Padre Pio's Missing Glove
I grew up listening to tales about Padre Pio. In the world of hard-line, superstitious Catholicism, the arena of miracles and mythologies, he was the ne plus ultra. I learnt how he could cure people in the street, just by waving at them (what a cheery cove he must have seemed). That he could cure any disease, no matter how nasty or terminal. And that he could, if he wanted, mend a broken bottle just by looking at it (the saint as handyman). I heard that, during the war, Allied fighter pilots once saw him walking in the sky over Italy and waving at them. It sounds like a typical bit of celebrity showing-off to me, but they took it as a warning and zoomed off back to base.
We learnt stranger things about him: that he was a recluse, but could sometimes be spotted with fast women in fashionable nightclubs, and therefore (the only possible explanation) he must be capable of bilocation, or being in two places at once. (A likely story, I thought, even at the age of seven.) But the most enduring myth about him was the Glove.
Padre Pio's glove seems to turn up all over the place. It gets everywhere, like Zelig or Geri Halliwell. If you explore the scores of websites devoted to Padre Pio, the glove will feature in half of them.
Readers brought up Catholic will know how swoon-makingly disgusting were the little "relics" you used to find inside the crucifix on the end of your Rosary, like a toy in a bad-taste cereal packet; an unidentifiable lump of St Agatha's flesh, say, or something from between the toes of St Jerome. But Padre Pio's glove was the ultimate fetish object, because it had once covered a simulacrum of the blood of Christ. Hospitals in Pennsylvania, nursing communities in Brooklyn, credulous nuns in Sligo and converted zealots in Belize all claim to have seen, or to have known someone who saw, the glove being used to heal the sick before their very eyes.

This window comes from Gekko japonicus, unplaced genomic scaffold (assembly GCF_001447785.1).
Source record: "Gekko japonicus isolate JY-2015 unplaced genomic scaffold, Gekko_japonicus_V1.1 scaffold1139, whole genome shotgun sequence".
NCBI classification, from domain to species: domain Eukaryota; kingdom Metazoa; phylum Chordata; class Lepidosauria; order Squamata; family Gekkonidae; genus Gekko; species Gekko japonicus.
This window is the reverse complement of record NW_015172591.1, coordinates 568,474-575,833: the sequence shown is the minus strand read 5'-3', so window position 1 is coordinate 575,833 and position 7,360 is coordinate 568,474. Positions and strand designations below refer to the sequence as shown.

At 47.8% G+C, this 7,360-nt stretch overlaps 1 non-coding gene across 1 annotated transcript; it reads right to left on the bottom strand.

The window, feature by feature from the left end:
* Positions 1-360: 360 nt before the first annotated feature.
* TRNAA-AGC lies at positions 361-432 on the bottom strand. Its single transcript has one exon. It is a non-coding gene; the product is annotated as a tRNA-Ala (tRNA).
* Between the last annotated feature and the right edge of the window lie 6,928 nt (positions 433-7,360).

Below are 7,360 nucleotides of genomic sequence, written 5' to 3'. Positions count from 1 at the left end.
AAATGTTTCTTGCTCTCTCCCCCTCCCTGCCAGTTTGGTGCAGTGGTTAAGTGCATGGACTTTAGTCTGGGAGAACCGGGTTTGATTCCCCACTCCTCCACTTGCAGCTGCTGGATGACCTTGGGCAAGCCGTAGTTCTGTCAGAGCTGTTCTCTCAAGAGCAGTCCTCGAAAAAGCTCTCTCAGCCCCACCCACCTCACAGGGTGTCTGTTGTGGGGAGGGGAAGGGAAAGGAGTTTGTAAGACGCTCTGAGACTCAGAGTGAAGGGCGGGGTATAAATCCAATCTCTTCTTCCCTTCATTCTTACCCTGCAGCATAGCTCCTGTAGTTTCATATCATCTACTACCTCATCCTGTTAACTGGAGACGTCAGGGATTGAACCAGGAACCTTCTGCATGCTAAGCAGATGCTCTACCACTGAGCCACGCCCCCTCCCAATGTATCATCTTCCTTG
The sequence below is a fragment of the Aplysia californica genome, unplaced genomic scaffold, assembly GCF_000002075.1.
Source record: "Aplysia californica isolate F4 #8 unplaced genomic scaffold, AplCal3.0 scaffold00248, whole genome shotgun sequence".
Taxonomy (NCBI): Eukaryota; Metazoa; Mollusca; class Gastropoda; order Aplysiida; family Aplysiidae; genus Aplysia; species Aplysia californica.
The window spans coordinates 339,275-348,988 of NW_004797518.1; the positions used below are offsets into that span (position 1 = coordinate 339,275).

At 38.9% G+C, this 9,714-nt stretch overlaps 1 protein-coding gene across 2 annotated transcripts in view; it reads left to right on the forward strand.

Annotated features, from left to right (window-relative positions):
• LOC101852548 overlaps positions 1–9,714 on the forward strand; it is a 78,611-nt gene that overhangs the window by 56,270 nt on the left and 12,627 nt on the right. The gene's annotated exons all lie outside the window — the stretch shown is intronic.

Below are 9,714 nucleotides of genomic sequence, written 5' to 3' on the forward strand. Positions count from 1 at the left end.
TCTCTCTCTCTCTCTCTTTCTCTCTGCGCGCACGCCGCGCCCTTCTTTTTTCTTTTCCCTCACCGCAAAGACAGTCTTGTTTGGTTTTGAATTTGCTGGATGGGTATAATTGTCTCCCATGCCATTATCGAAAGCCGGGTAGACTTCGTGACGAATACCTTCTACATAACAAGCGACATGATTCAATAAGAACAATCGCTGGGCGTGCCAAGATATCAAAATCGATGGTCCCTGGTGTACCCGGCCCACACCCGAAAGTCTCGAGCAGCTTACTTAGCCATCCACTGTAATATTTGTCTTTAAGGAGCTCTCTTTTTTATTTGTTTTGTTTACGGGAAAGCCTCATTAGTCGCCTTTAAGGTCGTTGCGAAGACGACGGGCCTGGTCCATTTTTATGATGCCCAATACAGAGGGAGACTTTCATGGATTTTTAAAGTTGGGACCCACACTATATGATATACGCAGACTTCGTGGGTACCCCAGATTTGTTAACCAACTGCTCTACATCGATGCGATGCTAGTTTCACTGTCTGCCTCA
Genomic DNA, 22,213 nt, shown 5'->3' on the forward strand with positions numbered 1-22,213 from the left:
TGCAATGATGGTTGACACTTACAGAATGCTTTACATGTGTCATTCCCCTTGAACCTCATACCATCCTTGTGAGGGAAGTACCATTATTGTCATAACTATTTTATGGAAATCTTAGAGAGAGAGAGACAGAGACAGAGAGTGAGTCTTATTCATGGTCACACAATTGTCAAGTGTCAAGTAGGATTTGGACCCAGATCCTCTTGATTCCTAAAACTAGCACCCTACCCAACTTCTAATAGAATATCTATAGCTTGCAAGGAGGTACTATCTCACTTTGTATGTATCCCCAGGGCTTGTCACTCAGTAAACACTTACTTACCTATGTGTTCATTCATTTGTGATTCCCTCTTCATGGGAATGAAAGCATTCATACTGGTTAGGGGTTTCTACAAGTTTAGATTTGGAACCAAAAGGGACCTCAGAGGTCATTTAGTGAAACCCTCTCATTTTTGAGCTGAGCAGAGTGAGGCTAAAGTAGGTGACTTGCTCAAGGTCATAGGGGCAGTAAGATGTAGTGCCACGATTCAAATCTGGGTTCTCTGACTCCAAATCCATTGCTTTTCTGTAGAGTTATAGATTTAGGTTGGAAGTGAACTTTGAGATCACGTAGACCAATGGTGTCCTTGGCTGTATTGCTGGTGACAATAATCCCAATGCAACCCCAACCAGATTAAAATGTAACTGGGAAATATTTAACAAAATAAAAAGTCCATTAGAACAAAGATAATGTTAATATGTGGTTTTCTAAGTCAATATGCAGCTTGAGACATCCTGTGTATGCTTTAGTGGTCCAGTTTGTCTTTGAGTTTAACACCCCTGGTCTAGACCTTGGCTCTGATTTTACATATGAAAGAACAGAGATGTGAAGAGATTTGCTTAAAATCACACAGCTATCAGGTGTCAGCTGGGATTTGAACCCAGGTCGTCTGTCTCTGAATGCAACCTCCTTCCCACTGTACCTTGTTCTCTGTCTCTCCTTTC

The thing is, the saint did have a pair of gloves, which he used to conceal the signs of stigmata on his hands. But in the Padre Pio shrine in San Giovanni (his home town), there's only one of them, encased in a gold frame. And everyone who's seen it has presumably said to his or her neighbour, "'Ere, where's the other glove?" And thus a worldwide conspiracy is born. The Other Glove, like the Wrong Trousers, owes more to fiction than fact. It was lost at sea. No, it's being held captive by Basque separatists. No, it's owned by a spoilt priest who uses it as a freak show to make money. No, the priest who used to be Pio's minder in Rome brought it back to Brooklyn with him when he became a parish priest...
Whatever the truth, thousands of Catholics believe that it could heal them if only it were fitted over their quaking fingers. As a cult object, it has escaped from its owner's moribund embrace, and scuttled off (like the disembodied hand in The Addams Family) to find fame and stardom on its own. I expect there'll be a movie quite soon. Glove Story, starring Joe Pesci as the man with blood on his hands...
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